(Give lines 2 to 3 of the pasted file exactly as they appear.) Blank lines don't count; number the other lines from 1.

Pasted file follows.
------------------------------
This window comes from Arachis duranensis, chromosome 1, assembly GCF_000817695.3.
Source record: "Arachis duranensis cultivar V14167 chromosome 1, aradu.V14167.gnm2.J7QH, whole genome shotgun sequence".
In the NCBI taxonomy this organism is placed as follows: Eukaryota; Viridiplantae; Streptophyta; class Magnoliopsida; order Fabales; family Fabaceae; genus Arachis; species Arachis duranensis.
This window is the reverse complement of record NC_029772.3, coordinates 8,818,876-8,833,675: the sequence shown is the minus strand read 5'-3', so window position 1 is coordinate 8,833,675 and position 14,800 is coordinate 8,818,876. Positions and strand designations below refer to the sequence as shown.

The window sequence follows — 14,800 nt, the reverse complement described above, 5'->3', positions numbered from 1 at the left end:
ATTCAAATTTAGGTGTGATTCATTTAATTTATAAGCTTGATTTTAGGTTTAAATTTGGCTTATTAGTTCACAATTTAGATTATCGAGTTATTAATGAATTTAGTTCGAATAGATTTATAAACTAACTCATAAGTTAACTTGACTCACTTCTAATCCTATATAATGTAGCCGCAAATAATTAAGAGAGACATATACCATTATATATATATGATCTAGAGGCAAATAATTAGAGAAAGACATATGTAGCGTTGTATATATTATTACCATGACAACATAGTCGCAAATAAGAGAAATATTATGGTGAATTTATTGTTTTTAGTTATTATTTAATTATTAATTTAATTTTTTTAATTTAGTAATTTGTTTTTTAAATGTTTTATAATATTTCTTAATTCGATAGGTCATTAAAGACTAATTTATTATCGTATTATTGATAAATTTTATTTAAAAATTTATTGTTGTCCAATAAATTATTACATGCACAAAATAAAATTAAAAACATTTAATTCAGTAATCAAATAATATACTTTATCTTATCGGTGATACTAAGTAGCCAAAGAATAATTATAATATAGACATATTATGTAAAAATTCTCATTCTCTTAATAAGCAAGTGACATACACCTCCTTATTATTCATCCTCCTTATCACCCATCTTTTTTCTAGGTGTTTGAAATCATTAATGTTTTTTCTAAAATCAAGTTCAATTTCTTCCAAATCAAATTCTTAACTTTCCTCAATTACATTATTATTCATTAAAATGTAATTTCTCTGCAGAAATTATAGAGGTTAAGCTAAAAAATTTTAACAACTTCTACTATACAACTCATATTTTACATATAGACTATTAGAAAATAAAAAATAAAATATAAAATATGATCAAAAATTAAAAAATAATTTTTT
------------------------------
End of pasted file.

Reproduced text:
Source record: "Arachis duranensis cultivar V14167 chromosome 1, aradu.V14167.gnm2.J7QH, whole genome shotgun sequence".
In the NCBI taxonomy this organism is placed as follows: Eukaryota; Viridiplantae; Streptophyta; class Magnoliopsida; order Fabales; family Fabaceae; genus Arachis; species Arachis duranensis.